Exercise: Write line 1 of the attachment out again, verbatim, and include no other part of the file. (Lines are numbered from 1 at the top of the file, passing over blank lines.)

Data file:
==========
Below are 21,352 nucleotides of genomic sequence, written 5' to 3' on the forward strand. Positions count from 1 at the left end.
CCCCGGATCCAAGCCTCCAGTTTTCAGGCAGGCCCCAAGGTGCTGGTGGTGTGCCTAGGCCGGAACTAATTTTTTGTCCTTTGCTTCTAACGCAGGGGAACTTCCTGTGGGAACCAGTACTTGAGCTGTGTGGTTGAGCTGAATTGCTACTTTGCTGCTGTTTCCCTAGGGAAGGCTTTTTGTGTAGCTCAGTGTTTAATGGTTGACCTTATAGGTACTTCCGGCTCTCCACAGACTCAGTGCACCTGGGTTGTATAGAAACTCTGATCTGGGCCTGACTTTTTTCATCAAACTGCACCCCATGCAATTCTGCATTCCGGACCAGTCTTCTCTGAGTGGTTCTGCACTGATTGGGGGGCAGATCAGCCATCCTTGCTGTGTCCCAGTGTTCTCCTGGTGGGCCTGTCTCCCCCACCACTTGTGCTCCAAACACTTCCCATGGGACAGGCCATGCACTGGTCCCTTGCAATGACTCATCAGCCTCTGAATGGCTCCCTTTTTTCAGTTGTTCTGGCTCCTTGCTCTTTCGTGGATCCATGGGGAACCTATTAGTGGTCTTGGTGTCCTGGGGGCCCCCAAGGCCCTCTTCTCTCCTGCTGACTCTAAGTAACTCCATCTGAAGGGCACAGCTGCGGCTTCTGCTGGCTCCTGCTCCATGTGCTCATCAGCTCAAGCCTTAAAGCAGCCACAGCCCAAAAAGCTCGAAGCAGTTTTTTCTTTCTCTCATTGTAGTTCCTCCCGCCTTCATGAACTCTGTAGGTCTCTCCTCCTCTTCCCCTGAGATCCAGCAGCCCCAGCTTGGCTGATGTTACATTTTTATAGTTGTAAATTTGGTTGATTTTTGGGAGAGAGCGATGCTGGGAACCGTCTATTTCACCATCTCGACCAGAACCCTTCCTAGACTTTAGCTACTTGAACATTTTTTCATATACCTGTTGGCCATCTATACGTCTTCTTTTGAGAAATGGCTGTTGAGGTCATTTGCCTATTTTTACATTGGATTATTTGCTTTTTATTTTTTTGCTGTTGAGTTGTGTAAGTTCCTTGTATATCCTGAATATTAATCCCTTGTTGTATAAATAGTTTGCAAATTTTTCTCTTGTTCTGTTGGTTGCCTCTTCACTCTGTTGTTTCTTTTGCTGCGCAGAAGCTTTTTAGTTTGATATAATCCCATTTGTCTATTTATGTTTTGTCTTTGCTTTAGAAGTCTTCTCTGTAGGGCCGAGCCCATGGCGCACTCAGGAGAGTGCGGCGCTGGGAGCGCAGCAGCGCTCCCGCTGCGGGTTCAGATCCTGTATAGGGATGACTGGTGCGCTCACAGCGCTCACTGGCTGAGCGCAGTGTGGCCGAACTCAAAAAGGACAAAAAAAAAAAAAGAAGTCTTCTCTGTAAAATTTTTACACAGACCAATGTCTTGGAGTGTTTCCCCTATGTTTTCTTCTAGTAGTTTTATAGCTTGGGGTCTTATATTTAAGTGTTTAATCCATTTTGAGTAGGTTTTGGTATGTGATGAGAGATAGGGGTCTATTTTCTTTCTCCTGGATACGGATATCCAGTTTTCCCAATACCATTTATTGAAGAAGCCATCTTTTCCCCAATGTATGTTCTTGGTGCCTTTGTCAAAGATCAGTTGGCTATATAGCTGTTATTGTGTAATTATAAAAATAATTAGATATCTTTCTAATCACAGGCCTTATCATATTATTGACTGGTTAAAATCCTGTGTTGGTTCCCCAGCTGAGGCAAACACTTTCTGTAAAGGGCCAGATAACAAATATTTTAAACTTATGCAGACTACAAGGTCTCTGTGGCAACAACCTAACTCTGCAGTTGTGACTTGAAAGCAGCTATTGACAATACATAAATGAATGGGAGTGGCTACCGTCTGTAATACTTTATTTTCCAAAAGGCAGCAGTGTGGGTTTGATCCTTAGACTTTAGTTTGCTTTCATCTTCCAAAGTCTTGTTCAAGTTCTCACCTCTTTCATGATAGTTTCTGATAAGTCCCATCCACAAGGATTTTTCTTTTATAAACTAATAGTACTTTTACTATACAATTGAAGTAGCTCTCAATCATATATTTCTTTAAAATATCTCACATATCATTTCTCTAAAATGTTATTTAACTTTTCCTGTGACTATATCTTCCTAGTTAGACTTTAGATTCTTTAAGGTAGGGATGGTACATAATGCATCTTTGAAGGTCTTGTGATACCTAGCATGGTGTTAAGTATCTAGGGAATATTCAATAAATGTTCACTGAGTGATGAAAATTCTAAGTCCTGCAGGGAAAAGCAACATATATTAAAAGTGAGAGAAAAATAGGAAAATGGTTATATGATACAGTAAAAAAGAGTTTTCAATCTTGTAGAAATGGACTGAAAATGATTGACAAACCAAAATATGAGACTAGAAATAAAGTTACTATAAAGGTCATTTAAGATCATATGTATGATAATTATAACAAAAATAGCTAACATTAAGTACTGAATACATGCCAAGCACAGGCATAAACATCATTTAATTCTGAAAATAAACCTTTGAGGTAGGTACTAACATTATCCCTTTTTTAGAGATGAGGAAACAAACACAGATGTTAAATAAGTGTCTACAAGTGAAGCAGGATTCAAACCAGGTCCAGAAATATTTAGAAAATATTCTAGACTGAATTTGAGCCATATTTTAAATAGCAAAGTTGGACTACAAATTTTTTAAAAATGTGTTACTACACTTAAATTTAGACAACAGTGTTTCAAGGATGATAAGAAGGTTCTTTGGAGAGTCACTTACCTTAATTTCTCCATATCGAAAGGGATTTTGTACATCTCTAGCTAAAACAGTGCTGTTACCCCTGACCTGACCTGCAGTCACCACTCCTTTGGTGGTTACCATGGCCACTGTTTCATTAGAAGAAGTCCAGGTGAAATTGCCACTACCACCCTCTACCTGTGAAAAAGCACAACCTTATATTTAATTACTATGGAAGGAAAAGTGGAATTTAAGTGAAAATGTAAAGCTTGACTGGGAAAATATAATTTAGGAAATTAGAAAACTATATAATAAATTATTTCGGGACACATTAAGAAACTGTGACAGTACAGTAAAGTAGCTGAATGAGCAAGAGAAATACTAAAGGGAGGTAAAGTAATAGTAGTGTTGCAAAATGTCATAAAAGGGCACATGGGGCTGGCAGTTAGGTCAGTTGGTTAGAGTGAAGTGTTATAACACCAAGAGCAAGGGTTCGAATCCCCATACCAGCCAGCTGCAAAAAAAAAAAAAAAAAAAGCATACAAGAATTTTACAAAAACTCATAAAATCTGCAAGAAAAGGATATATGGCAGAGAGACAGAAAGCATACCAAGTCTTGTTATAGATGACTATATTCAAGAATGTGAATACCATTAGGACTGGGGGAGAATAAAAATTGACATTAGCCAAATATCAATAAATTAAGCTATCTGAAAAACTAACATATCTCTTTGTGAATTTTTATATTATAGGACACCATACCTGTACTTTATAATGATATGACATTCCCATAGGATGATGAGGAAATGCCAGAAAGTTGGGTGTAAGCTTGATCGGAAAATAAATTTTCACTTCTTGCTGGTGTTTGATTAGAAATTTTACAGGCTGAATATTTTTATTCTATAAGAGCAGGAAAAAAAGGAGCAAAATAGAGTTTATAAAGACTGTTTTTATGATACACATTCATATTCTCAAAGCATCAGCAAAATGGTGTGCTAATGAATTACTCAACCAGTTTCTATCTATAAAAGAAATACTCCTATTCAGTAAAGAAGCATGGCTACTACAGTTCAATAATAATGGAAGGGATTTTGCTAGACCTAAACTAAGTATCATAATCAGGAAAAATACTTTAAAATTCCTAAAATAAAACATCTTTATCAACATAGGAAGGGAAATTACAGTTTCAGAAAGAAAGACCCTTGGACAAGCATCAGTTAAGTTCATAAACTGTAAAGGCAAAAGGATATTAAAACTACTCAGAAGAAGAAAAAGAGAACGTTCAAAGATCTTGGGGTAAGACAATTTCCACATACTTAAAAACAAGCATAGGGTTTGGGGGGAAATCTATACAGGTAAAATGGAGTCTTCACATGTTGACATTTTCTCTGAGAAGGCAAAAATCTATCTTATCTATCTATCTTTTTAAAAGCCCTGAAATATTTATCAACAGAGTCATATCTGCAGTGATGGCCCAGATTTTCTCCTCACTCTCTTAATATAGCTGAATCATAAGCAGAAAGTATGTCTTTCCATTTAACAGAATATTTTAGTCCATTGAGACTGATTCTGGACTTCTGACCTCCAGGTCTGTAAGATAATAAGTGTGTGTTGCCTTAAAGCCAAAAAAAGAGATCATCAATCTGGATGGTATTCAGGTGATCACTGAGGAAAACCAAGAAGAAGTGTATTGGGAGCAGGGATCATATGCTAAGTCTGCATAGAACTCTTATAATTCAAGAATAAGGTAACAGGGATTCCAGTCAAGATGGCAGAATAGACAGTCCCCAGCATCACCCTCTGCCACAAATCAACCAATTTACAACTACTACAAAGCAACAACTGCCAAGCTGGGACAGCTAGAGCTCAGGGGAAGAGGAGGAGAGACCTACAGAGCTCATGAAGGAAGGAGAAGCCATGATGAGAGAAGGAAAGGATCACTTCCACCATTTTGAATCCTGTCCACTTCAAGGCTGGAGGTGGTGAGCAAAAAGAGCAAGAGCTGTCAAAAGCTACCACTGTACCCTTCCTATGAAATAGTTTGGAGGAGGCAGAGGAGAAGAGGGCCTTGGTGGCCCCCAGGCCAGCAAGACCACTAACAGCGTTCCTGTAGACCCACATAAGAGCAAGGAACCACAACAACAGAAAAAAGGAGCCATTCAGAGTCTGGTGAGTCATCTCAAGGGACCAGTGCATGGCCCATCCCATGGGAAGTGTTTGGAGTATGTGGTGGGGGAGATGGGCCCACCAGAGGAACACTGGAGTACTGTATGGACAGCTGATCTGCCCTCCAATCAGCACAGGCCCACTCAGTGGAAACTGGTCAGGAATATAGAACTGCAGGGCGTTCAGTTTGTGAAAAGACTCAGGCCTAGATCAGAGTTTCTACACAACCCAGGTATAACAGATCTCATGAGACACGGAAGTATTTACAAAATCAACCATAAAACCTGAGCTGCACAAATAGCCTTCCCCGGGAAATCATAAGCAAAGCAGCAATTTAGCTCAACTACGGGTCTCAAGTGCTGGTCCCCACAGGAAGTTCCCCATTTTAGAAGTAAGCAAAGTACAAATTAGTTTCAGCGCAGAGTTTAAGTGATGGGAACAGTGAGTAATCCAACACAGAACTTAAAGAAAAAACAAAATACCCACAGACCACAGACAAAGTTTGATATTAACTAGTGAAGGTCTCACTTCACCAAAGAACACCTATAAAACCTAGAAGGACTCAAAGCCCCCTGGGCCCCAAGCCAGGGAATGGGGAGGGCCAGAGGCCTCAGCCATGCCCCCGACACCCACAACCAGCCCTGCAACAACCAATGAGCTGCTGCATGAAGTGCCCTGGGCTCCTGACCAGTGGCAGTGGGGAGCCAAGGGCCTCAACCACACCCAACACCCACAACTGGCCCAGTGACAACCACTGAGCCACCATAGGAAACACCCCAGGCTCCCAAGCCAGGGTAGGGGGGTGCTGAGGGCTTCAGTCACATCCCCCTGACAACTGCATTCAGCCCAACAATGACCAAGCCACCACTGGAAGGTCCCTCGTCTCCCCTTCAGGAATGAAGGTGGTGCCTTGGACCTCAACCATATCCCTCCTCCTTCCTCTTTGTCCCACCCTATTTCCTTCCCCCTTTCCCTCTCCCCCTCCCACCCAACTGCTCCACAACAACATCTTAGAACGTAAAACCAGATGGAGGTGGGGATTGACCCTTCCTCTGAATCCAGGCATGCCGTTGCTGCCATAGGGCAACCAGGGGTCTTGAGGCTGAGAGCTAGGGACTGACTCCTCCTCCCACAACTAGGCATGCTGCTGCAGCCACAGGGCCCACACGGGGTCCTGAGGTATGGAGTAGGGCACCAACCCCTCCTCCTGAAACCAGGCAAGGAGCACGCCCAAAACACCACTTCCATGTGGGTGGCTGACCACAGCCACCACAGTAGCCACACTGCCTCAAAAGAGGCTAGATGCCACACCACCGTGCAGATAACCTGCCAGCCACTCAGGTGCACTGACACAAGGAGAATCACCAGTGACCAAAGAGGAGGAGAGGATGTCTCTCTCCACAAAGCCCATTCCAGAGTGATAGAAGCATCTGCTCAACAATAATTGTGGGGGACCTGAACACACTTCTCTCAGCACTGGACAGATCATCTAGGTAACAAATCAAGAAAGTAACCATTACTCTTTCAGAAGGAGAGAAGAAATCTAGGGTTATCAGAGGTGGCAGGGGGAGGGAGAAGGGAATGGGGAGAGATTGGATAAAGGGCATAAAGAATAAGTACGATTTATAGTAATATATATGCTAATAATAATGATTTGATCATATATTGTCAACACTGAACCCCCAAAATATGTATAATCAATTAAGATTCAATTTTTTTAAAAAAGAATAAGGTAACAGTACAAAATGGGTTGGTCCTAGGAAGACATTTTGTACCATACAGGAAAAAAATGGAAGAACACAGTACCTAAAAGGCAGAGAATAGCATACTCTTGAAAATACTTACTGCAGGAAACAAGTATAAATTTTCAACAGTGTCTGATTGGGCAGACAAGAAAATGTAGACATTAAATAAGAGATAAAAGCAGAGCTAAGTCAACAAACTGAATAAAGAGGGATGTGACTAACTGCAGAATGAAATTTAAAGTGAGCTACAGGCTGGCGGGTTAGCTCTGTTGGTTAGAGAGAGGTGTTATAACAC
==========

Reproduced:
Below are 21,352 nucleotides of genomic sequence, written 5' to 3' on the forward strand. Positions count from 1 at the left end.